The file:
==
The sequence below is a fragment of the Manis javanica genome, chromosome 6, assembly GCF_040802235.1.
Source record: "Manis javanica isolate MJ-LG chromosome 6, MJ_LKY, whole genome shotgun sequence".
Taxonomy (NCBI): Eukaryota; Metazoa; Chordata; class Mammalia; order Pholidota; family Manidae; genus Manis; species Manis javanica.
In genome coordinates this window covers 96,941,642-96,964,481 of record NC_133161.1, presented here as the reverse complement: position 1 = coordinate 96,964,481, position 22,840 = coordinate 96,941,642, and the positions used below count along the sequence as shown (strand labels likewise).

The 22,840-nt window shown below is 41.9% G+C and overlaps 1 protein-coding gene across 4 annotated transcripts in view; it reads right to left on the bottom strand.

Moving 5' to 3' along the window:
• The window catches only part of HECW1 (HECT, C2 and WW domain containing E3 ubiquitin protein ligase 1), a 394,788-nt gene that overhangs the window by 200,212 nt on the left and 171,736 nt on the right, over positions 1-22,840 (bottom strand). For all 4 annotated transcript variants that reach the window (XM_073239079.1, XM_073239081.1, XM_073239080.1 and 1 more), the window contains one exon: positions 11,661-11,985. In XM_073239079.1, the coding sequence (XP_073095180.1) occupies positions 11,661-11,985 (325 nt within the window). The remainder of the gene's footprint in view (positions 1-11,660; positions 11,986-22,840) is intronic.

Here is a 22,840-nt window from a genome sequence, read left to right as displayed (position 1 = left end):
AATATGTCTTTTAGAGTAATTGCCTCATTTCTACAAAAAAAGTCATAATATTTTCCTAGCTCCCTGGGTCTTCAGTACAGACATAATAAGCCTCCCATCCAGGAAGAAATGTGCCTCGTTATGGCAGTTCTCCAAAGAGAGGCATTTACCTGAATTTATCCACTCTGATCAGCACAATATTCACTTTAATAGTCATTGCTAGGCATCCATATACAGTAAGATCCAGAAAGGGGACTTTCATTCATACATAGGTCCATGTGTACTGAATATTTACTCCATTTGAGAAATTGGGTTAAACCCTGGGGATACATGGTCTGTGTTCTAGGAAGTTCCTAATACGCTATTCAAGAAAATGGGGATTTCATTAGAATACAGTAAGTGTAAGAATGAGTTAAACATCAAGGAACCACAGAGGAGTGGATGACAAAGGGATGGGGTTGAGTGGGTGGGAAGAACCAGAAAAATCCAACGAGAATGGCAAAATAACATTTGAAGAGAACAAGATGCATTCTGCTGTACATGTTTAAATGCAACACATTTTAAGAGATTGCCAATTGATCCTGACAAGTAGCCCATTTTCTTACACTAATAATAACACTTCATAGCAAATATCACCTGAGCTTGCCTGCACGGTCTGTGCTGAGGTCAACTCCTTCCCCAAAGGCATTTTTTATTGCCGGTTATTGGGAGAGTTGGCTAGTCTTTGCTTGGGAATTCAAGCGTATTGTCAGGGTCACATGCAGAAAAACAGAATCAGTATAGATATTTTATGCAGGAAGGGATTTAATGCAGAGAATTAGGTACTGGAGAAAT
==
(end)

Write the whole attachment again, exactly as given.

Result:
The sequence below is a fragment of the Manis javanica genome, chromosome 6, assembly GCF_040802235.1.
Source record: "Manis javanica isolate MJ-LG chromosome 6, MJ_LKY, whole genome shotgun sequence".
Taxonomy (NCBI): Eukaryota; Metazoa; Chordata; class Mammalia; order Pholidota; family Manidae; genus Manis; species Manis javanica.
In genome coordinates this window covers 96,941,642-96,964,481 of record NC_133161.1, presented here as the reverse complement: position 1 = coordinate 96,964,481, position 22,840 = coordinate 96,941,642, and the positions used below count along the sequence as shown (strand labels likewise).

The 22,840-nt window shown below is 41.9% G+C and overlaps 1 protein-coding gene across 4 annotated transcripts in view; it reads right to left on the bottom strand.

Moving 5' to 3' along the window:
• The window catches only part of HECW1 (HECT, C2 and WW domain containing E3 ubiquitin protein ligase 1), a 394,788-nt gene that overhangs the window by 200,212 nt on the left and 171,736 nt on the right, over positions 1-22,840 (bottom strand). For all 4 annotated transcript variants that reach the window (XM_073239079.1, XM_073239081.1, XM_073239080.1 and 1 more), the window contains one exon: positions 11,661-11,985. In XM_073239079.1, the coding sequence (XP_073095180.1) occupies positions 11,661-11,985 (325 nt within the window). The remainder of the gene's footprint in view (positions 1-11,660; positions 11,986-22,840) is intronic.

Here is a 22,840-nt window from a genome sequence, read left to right as displayed (position 1 = left end):
AATATGTCTTTTAGAGTAATTGCCTCATTTCTACAAAAAAAGTCATAATATTTTCCTAGCTCCCTGGGTCTTCAGTACAGACATAATAAGCCTCCCATCCAGGAAGAAATGTGCCTCGTTATGGCAGTTCTCCAAAGAGAGGCATTTACCTGAATTTATCCACTCTGATCAGCACAATATTCACTTTAATAGTCATTGCTAGGCATCCATATACAGTAAGATCCAGAAAGGGGACTTTCATTCATACATAGGTCCATGTGTACTGAATATTTACTCCATTTGAGAAATTGGGTTAAACCCTGGGGATACATGGTCTGTGTTCTAGGAAGTTCCTAATACGCTATTCAAGAAAATGGGGATTTCATTAGAATACAGTAAGTGTAAGAATGAGTTAAACATCAAGGAACCACAGAGGAGTGGATGACAAAGGGATGGGGTTGAGTGGGTGGGAAGAACCAGAAAAATCCAACGAGAATGGCAAAATAACATTTGAAGAGAACAAGATGCATTCTGCTGTACATGTTTAAATGCAACACATTTTAAGAGATTGCCAATTGATCCTGACAAGTAGCCCATTTTCTTACACTAATAATAACACTTCATAGCAAATATCACCTGAGCTTGCCTGCACGGTCTGTGCTGAGGTCAACTCCTTCCCCAAAGGCATTTTTTATTGCCGGTTATTGGGAGAGTTGGCTAGTCTTTGCTTGGGAATTCAAGCGTATTGTCAGGGTCACATGCAGAAAAACAGAATCAGTATAGATATTTTATGCAGGAAGGGATTTAATGCAGAGAATTAGGTACTGGAGAAAT